My previous post discussed considerations in contracting with an SEM consultant, and concluded that you should (1) ask how the firm trains new and old employees and (2) interview the people who will actually work on your account. Here I address criteria for hiring in-house.
My 2003 article “SEM: In-House vs. Outsourced” published at SEMPO.org (Search Engine Marketing Professionals Organization) is still well worth reading. It’s executive summary states:
“SEM (Search Engine Marketing), which consists of the distinct activities of SEO (Search Engine Optimization) and paid placement, requires exceptional linguistic and technical aptitude, at least six months of experience, and ongoing research and training. Therefore, a manager who would like to have SEM expertise in-house should expect to allocate at least $50,000 (in the US) towards employee salary and training. Good programmers rarely make good search engine marketers, because of the highly linguistic nature of the work, so that a manager should be cautious about using existing web programmers for SEM. Marketing personnel may have the linguistic and product knowledge, but they need to have substantial technical knowledge of web programming relating to search engines. Even in SEM firms, it is rare that one person possesses sufficient mastery of the various fields of knowledge that impinge on SEM, and people who do have this mastery are likely to cost more than $50,000 per year.”
I then discuss the core aptitudes required of an SEM employee, in order of importance: linguistic aptitude, research skills, brains and education, technical aptitudes and experience, SEM experience. The only change to that priority I would make now is to move SEM experience up one notch.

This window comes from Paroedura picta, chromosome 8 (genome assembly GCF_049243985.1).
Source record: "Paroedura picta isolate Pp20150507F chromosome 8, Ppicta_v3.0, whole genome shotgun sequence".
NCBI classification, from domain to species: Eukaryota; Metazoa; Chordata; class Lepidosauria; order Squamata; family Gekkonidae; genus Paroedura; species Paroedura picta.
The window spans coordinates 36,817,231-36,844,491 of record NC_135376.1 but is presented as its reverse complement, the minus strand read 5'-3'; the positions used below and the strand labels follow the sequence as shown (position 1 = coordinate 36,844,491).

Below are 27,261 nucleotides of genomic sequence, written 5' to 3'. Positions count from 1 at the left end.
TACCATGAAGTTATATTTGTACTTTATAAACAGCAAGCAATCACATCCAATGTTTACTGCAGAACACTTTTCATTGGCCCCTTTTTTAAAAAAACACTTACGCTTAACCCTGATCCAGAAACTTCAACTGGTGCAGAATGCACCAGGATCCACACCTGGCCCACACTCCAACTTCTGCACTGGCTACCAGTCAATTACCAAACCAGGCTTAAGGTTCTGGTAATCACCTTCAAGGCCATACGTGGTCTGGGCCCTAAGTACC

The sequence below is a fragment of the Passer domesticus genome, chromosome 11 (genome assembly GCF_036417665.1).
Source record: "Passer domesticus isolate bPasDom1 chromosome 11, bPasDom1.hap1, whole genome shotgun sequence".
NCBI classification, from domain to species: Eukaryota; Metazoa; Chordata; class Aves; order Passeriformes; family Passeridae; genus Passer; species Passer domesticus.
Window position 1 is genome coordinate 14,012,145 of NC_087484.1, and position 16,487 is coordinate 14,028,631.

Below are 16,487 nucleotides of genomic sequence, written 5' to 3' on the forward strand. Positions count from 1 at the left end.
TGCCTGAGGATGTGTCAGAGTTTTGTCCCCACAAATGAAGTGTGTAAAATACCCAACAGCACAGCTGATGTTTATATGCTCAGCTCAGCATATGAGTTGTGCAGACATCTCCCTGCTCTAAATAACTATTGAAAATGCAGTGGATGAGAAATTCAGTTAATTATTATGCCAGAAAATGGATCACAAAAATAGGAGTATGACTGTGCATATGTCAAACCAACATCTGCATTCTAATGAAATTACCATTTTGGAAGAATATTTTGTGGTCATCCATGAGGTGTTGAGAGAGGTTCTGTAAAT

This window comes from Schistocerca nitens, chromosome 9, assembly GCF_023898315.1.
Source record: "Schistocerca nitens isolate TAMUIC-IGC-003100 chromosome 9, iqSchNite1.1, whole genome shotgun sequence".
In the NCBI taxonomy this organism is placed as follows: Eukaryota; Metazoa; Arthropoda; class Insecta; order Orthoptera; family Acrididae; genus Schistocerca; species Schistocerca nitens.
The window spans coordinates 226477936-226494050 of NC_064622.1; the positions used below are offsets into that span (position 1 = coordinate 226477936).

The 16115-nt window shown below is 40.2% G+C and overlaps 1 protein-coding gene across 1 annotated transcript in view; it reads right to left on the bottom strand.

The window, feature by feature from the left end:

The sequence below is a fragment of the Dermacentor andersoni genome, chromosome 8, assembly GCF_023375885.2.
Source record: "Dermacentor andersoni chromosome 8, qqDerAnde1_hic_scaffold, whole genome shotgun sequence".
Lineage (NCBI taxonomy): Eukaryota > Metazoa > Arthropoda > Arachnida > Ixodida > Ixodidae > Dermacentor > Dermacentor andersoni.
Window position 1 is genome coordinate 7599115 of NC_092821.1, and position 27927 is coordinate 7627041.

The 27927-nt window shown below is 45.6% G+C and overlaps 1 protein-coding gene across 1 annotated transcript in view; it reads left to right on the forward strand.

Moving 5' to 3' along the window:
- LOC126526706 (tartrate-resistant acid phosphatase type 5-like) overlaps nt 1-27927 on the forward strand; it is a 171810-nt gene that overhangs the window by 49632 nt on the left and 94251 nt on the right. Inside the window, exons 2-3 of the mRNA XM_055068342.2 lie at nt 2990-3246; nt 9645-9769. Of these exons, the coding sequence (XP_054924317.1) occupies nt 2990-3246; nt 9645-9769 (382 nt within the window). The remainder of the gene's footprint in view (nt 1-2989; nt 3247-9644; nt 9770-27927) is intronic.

I also discuss the kinds of business situations that warrant hiring.
Consider the problem of needing less SEO work after year one and the lack of synergies when using just one SEM employee. In theory, if any one facet of search marketing will cost more than, say, $80,000 in labor per year, you’re better off hiring in-house. However, the various parts of search marketing these days work best when synced together with several synchronized people each commanding distinct disciplines within search marketing. Such a team can deliver far more synergies than a single employee. Also, many SEO tasks require a majority of the labor in the first year, at least on a single web site that doesn’t undergo major changes each year, which means that an in-house expert would eventually run out of cost-effective jobs.
The tendency is to not hire soon enough because most businesses aren’t qualified to project the ROI of search marketing, and many firms have been burned by unscrupulous or incompetent SEM firms in the past. I advise paying an SEM firm well to assess the ROI of hiring in-house vs. contracting an SEM consultancy. If you don’t pay the firm well for this work, you may end up with a proposal disguised as an objective study which concludes that, what do you know, you should engage that SEM firm.